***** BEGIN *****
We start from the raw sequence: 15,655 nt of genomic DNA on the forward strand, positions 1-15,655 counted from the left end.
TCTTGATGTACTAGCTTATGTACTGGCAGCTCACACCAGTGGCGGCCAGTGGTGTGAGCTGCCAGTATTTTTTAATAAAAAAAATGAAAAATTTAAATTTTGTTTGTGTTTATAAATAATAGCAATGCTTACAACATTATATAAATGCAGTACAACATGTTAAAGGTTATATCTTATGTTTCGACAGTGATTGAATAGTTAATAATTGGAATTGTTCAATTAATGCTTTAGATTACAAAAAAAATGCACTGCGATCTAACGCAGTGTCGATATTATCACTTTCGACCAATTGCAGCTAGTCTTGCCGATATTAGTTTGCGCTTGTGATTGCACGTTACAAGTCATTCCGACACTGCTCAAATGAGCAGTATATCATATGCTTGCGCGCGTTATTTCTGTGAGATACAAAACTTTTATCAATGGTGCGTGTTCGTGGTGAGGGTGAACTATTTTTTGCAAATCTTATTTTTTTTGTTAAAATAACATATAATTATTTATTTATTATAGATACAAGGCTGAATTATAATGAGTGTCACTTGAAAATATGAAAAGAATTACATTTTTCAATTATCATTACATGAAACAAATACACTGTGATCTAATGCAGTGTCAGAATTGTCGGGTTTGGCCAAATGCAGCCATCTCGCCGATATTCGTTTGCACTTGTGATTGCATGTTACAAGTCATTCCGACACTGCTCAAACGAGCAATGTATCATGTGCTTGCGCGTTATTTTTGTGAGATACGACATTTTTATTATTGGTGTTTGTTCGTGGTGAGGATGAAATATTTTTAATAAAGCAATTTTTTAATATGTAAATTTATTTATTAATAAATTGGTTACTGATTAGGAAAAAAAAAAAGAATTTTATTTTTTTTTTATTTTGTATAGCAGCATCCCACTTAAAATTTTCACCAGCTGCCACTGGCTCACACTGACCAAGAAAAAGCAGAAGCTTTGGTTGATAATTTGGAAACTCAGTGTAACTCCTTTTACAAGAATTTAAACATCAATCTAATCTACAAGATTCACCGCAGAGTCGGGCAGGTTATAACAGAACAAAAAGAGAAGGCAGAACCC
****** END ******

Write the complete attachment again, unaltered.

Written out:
We start from the raw sequence: 15,655 nt of genomic DNA on the forward strand, positions 1-15,655 counted from the left end.
TCTTGATGTACTAGCTTATGTACTGGCAGCTCACACCAGTGGCGGCCAGTGGTGTGAGCTGCCAGTATTTTTTAATAAAAAAAATGAAAAATTTAAATTTTGTTTGTGTTTATAAATAATAGCAATGCTTACAACATTATATAAATGCAGTACAACATGTTAAAGGTTATATCTTATGTTTCGACAGTGATTGAATAGTTAATAATTGGAATTGTTCAATTAATGCTTTAGATTACAAAAAAAATGCACTGCGATCTAACGCAGTGTCGATATTATCACTTTCGACCAATTGCAGCTAGTCTTGCCGATATTAGTTTGCGCTTGTGATTGCACGTTACAAGTCATTCCGACACTGCTCAAATGAGCAGTATATCATATGCTTGCGCGCGTTATTTCTGTGAGATACAAAACTTTTATCAATGGTGCGTGTTCGTGGTGAGGGTGAACTATTTTTTGCAAATCTTATTTTTTTTGTTAAAATAACATATAATTATTTATTTATTATAGATACAAGGCTGAATTATAATGAGTGTCACTTGAAAATATGAAAAGAATTACATTTTTCAATTATCATTACATGAAACAAATACACTGTGATCTAATGCAGTGTCAGAATTGTCGGGTTTGGCCAAATGCAGCCATCTCGCCGATATTCGTTTGCACTTGTGATTGCATGTTACAAGTCATTCCGACACTGCTCAAACGAGCAATGTATCATGTGCTTGCGCGTTATTTTTGTGAGATACGACATTTTTATTATTGGTGTTTGTTCGTGGTGAGGATGAAATATTTTTAATAAAGCAATTTTTTAATATGTAAATTTATTTATTAATAAATTGGTTACTGATTAGGAAAAAAAAAAAGAATTTTATTTTTTTTTTATTTTGTATAGCAGCATCCCACTTAAAATTTTCACCAGCTGCCACTGGCTCACACTGACCAAGAAAAAGCAGAAGCTTTGGTTGATAATTTGGAAACTCAGTGTAACTCCTTTTACAAGAATTTAAACATCAATCTAATCTACAAGATTCACCGCAGAGTCGGGCAGGTTATAACAGAACAAAAAGAGAAGGCAGAACCC